Coal Mine Air Still Healthy… Says the Canaries

With stocks soaring to new highs over the past few weeks, it’s a very appropriate time to see how the canaries are faring and if any have died. Remember, the more “dead” canaries, the more likely the bull market will follow suit. This is very long-term analysis and not helpful for much other than end of bull market warnings.
Let’s start with the Dow Industrials below and it’s great to see a clear and decisive all-time high right now, coming on the heels of a false move in October that breached the levels we saw in August. This fake out caught a lot of investors off guard, which has been and is causing them to scramble to buy at higher levels, making me very happy!
The S&P 500 is below and it looks exactly like the Dow Jones Industrials above. So far, we have two very alive canaries.
The first caution sign comes with the S&P 400 mid caps below. They peaked on the left hand side of the chart back in June and continue to see lower highs and lower lows. That is not the definition of healthy. However, they are only a few percent away from all-time highs, which would negate this warning, something I do think will happen shortly.
The small cap Russell 2000 is next and there clearly has been a problem since late June with a 14% total decline that has not fully recovered. A 5% rally would cure this problem, but that’s not as easy as the S&P 400 has it. I won’t label this a “dead canary”, but it’s certainly one with breathing problems.
Let’s turn to the technology laden NASDAQ 100 where you can see “all systems go” with fresh highs right now. This index looks like it’s wound up and ready to move sharply higher before long, even if it sees some minor weakness first.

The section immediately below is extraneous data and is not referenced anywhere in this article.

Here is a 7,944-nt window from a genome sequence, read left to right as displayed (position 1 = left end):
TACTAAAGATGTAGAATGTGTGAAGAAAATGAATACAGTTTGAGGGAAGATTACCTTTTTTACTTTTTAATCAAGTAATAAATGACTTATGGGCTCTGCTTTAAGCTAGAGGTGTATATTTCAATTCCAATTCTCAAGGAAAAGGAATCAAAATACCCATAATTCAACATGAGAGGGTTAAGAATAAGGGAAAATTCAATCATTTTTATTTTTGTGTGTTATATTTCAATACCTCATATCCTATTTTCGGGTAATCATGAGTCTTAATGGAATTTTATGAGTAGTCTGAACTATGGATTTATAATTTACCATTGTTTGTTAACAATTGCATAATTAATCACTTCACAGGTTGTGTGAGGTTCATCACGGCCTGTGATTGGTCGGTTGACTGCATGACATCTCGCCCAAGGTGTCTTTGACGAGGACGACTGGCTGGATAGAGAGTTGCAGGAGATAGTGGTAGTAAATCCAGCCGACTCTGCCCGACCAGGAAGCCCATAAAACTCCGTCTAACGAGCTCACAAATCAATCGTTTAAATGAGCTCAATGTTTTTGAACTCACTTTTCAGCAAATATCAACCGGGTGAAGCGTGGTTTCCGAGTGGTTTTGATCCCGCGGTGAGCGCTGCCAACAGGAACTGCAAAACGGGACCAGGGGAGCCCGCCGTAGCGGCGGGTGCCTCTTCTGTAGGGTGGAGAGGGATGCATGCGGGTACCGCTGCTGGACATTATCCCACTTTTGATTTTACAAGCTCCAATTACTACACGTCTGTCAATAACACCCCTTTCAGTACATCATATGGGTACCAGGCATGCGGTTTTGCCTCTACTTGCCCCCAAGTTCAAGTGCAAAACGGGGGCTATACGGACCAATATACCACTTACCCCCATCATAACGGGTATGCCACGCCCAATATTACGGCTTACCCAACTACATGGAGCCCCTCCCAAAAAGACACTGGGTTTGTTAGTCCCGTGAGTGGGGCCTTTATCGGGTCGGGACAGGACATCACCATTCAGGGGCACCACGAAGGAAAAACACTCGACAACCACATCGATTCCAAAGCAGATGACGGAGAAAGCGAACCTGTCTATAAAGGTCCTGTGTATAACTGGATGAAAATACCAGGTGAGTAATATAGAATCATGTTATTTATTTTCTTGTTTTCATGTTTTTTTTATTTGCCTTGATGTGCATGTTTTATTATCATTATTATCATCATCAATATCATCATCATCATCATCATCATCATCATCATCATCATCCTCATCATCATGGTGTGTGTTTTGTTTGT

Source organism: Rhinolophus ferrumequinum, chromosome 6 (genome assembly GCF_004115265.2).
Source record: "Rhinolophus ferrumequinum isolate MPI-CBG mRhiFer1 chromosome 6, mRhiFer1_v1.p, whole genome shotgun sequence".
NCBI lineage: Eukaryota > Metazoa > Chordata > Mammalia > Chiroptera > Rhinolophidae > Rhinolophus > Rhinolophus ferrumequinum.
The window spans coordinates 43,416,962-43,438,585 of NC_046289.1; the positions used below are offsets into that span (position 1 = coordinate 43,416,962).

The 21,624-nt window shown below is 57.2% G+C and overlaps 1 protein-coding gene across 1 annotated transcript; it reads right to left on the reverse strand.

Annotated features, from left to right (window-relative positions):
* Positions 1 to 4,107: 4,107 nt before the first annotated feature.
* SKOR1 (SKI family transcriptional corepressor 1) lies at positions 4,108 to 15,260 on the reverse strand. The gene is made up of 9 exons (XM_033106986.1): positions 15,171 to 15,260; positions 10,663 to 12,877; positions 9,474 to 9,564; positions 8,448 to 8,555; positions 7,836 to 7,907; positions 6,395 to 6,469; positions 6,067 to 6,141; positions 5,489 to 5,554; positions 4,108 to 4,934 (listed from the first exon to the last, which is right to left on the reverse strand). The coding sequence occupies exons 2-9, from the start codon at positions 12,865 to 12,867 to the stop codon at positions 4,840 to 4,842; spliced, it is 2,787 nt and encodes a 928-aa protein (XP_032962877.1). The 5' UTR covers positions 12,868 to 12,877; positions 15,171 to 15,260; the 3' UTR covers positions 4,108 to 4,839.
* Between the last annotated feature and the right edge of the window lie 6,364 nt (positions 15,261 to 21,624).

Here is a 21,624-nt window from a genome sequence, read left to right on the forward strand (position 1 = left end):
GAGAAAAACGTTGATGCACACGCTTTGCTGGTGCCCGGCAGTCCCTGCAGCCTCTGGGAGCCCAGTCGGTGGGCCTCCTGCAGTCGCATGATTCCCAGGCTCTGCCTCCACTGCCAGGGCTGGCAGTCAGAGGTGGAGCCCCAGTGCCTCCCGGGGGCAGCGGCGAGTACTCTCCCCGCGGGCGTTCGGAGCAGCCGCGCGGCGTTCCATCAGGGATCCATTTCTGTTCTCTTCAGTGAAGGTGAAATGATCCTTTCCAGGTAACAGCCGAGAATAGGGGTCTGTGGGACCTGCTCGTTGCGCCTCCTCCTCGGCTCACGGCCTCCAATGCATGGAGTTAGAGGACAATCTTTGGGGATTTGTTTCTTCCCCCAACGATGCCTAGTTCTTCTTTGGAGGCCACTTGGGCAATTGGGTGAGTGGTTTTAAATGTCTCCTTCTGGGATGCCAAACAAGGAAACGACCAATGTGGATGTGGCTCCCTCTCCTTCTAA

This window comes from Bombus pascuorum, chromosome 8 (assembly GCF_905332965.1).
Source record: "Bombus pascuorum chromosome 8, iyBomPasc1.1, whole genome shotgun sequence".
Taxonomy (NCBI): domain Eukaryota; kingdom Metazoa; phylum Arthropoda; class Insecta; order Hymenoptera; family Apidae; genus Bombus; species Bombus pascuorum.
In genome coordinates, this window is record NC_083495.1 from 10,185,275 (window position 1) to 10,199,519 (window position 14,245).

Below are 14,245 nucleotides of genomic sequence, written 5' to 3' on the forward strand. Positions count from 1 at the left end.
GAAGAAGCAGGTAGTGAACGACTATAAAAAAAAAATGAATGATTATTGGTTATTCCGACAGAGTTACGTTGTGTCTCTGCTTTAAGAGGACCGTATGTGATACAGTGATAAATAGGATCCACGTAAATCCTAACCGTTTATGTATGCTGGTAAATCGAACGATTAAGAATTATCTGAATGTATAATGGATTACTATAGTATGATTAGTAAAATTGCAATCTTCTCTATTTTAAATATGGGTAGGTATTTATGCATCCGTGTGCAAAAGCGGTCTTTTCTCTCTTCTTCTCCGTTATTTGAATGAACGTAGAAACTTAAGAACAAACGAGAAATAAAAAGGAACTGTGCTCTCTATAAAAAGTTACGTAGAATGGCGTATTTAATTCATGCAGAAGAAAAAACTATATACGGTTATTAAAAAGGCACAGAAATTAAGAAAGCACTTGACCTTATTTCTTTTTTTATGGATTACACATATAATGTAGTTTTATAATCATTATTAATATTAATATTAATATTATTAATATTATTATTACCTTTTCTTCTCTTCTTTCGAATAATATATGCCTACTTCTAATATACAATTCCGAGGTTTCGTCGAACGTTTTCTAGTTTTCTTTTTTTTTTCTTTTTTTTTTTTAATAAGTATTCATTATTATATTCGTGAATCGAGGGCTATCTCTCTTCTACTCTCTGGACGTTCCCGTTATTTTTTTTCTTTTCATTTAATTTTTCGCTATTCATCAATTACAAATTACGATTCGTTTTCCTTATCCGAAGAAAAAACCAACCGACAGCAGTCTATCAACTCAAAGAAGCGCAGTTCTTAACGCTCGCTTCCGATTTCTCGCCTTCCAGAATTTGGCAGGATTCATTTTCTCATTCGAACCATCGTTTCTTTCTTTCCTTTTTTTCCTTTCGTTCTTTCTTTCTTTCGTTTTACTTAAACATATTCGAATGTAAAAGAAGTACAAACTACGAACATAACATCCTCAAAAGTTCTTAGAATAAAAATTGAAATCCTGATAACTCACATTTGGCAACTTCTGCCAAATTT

Summarizing the major stock market indices above, for a 5+ year old bull market, they look surprisingly spry!
The Dow Transports are next and they look exactly like the Dow Industrials and S&P 500 with fresh all-time highs right now.
Turning to the two “key” sectors we watch, banks are only a few percent from fresh highs and they should get there before long after frustrating me over the past year or so with their inability to lead during rallies.
Semiconductors are below and this is one area I have always viewed as critical for the long-term health of a bull market. Historically, as go the semis, so goes tech. And as goes tech so goes the broad stock market. Semis peaked in September and now reside a few percent below that peak. They looks strongly positioned to see fresh highs before long.
Below you can see the cumulative New York Stock Exchange advance/decline line which is a fancy word for how all of the stocks on the NYSE are behaving in sum total, not just the biggest ones. Almost every single bull market dies after a warning from this indicator. What we want to see is the chart below looking like the Dow and S&P 500 which it is not right now. The line below MUST make a fresh high in order to avoid killing a very important canary. It’s not that far away, but action this week has also not been positive.
High yield or junk bonds are another very important canary and they are next below. Because junk bonds feel every ripple in the liquidity stream, economic weakness often manifests itself in this group first. High yield bonds usually “die” long before the bull market does so it’s often a very telling sign in advance. Keep in mind, however, that this group also gives false warning signs like it did when then Fed Chair Ben Bernanke caused the “Taper Tantrum” in May 2013.Right now, junk bonds are not at fresh highs, but close enough to correct before long. My concern is that since mid October this group has only upticked when stocks experienced very strong days. Normal or healthier behavior would see high yield add a little here and there on a daily basis during stock market rallies.
For a 5+ year old bull market, the canaries remain alive and mostly well, which fits into my own scenario for the bull to live on into 2015 with Dow 18,000 next on the list. Once 18,000 is reached, possible scenarios open up for 20,000, 23,000 and even higher. But let’s take one hurdle at a time and manage this in the present.
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Dow 18,000 Next as Twitter, Investors, Advisors and Media Root for Bears